All Posts Tagged Tag: ‘missile technology’
A Drone Survival Guide with hints and tips on how to thwart the “robotic birds” has been published on the internet. With over 30,000 drones expected to be flying over the US by 2030, the Guide urges readers to familiarize themselves with the craft.
In light of the growing number of drones, the Guide advises a number of techniques to evade and scramble drones. The document is available online and has been translated into 17 different languages.
As Beijing seeks to close the military gap, Washington faces a wave of attempts to smuggle out sensitive U.S. defense components and systems.
OAKLAND, California – Agents from Homeland Security sneaked into a tiny office in Oakland’s Chinatown before sunrise on Dec. 4, 2011. They tread carefully, quickly snapping digital pictures so they could put everything back in place. They didn’t want Philip Chaohui He, the businessman who rented the space, to learn they had been there.
Immediately following new reports from human rights groups, Amnesty International and Human Rights Watch, which put a new spotlight on possible war crimes associated with U.S. drone bombings in Pakistan and Yemen, new information has been released which shows a much deeper connection between the Pakistani government and the CIA than what is publicly admitted to.
The recruitment of death squads is part of a well established US military-intelligence agenda. There is a long and gruesome US history of covert funding and support of terror brigades and targeted assassinations going back to the Vietnam war.
As government forces continue to confront the self-proclaimed “Free Syrian Army” (FSA), the historical roots of the West’s covert war on Syria –which has resulted in countless atrocities– must be fully revealed.
No, this is not a tabloid – it’s real.
In addition to the recent suggestion that we should “plant more flowers” to aid the declining bee population…
Harvard’s School of Engineering and Applied Sciences is working with staff from the Department of Organismic and Evolutionary Biology and Northeastern University’s Department of Biology to develop robotic bees. These insectoid automatons would be capable of a multitude of tasks.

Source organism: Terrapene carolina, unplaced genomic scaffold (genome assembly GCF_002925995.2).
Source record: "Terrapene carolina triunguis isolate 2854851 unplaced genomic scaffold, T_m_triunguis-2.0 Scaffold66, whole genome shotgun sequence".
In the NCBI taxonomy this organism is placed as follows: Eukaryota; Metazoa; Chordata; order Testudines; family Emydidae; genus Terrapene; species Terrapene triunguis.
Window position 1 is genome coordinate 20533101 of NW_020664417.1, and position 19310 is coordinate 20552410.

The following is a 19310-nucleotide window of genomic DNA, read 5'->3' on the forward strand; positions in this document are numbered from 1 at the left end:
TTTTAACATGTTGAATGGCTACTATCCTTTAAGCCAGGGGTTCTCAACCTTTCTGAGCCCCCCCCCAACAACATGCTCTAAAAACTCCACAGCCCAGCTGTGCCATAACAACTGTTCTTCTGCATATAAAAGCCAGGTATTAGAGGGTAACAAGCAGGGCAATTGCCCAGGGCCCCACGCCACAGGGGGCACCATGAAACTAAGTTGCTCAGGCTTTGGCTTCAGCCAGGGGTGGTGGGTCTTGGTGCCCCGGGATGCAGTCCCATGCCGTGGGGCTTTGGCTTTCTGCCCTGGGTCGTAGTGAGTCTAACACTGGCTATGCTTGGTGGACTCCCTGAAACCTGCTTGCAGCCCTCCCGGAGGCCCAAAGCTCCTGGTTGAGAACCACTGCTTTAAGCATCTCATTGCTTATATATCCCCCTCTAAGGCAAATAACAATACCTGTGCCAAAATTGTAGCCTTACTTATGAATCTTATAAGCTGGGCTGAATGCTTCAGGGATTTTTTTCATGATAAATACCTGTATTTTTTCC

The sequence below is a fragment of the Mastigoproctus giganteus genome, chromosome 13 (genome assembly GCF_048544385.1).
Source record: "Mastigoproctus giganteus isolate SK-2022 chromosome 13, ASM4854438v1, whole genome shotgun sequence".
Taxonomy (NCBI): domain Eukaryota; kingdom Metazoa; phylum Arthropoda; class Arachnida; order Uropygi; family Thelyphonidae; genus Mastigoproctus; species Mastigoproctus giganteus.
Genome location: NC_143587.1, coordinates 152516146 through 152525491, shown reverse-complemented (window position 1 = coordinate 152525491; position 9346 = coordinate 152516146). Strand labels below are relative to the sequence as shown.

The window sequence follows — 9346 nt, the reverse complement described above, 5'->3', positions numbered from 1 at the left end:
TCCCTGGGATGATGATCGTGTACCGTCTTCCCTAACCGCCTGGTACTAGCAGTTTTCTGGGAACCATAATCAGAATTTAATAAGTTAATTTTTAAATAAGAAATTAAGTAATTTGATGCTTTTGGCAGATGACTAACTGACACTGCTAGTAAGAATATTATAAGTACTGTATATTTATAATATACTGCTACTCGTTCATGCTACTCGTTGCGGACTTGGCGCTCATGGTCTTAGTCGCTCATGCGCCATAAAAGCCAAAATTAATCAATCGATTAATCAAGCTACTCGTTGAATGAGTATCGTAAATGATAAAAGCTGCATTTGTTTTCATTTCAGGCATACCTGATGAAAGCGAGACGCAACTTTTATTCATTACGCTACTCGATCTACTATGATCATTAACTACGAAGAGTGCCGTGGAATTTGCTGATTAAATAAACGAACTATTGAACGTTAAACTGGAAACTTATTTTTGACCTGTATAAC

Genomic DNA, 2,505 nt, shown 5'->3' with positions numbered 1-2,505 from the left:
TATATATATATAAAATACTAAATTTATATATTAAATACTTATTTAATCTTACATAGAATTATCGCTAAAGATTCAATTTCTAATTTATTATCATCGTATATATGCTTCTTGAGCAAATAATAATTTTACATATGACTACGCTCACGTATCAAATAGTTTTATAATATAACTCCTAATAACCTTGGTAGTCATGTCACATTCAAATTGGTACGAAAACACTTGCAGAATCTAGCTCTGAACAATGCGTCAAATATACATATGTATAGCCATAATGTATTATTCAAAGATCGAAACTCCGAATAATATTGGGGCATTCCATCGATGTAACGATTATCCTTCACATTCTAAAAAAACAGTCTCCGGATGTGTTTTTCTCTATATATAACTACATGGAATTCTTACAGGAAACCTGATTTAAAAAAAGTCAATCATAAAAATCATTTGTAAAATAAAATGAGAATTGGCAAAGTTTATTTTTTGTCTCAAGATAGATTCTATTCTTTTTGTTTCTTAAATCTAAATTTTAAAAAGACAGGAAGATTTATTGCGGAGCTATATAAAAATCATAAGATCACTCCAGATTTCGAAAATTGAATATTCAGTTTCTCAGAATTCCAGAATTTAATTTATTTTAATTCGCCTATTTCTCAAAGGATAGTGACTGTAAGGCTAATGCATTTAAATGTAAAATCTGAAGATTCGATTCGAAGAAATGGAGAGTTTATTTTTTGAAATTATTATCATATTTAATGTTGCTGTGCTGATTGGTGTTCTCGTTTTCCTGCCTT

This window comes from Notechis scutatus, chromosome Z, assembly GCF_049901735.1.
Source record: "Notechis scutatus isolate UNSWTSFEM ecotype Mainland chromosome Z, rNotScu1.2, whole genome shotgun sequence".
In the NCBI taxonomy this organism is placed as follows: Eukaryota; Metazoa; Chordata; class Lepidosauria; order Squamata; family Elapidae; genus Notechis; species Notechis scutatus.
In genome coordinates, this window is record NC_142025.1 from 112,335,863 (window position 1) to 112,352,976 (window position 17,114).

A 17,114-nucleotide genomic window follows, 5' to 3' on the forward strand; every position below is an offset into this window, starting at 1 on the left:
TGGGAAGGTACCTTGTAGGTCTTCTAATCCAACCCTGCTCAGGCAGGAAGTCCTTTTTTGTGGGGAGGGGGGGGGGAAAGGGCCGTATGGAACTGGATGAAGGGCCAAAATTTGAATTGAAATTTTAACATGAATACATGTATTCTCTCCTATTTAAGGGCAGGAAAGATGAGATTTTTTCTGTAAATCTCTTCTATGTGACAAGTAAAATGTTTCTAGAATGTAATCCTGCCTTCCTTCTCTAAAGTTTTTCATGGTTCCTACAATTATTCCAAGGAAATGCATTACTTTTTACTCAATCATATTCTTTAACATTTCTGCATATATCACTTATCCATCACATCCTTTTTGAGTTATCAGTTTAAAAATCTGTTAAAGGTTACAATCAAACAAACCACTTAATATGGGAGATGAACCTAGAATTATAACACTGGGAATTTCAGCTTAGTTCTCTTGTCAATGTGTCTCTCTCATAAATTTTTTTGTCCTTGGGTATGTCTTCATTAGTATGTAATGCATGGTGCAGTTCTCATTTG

Again we hear (NYT ed., 4/6) about “the damage wrought by the gun lobby,” as though a cabal of manufacturers and other interested parties was responsible for the diseased mentality centered on gun violence in America. What a convenient scapegoat, when in reality structural-cultural behavioral malfunction taking ideological and political form, increasingly seen in daily life, speaks instead to the institutional core of society. America exemplifies a social system of puristic capitalism.
A NATO airstrike has killed 11 children and one woman in the East of Afghanistan, report local officials. A house collapsed during the attack, causing the casualties and leaving six women injured.
The civilians were killed during a joint Afghan-NATO operation late on Saturday night in the Shigal district of Kunar province, which borders Pakistan.
The US Department of Homeland Security already has an arsenal of drones to be deployed for whatever the agency deems fit, but the actual capabilities of those vehicles exceed what many Americans may expect.
The unmanned drones being used inside of the United States right now can’t shoot Hellfire missiles like their overseas counterparts. They can, however, conduct surveillance, intercept communications and even determine whether or not a person thousands of feet below the aircraft is armed.
The U.S. Department of Homeland Security has customized its Predator drones, originally built for overseas military operations, to carry out at-home surveillance tasks that have civil libertarians worried: identifying civilians carrying guns and tracking their cell phones, government documents show.
Regardless of the controversy that surrounds drone warfare use by the U.S. abroad, technology in the field of drones, also called Unmanned Arial Vehicles (UAV‘s) or Micro Air Vehicles (MAV‘s), is growing at a rapid rate.
The government is already working to develop MAV’s that would mimic birds and insects in their size and movements.
These mini-drones that masquerade as creatures from the kingdom of nature could be let loose on an urban center and within minutes set-up a communication and surveillance network rivaling the most advanced its human counter-parts could achieve in any spy movie.
Quetta, the capital of Pakistan’s southwest Baluchistan province, bordering both US-occupied Afghanistan as well as Iran, was the site of a grisly market bombing that has killed over 80 people. According to reports, the terrorist group Lashkar-e-Jhangvi has claimed responsibility for the attack. Billed as a “Sunni extremist group,” it instead fits the pattern of global terrorism sponsored by the US, Israel, and their Arab partners Saudi Arabia and Qatar.
While a national debate has erupted over the Obama administration’s lethal drone strikes overseas, federal authorities have stepped up efforts to license surveillance drones for law enforcement and other uses in U.S. airspace, spurring growing concern about violations of privacy.
The Federal Aviation Administration said Friday it had issued 1,428 permits to domestic drone operators since 2007, far more than were previously known. Some 327 permits are still listed as active.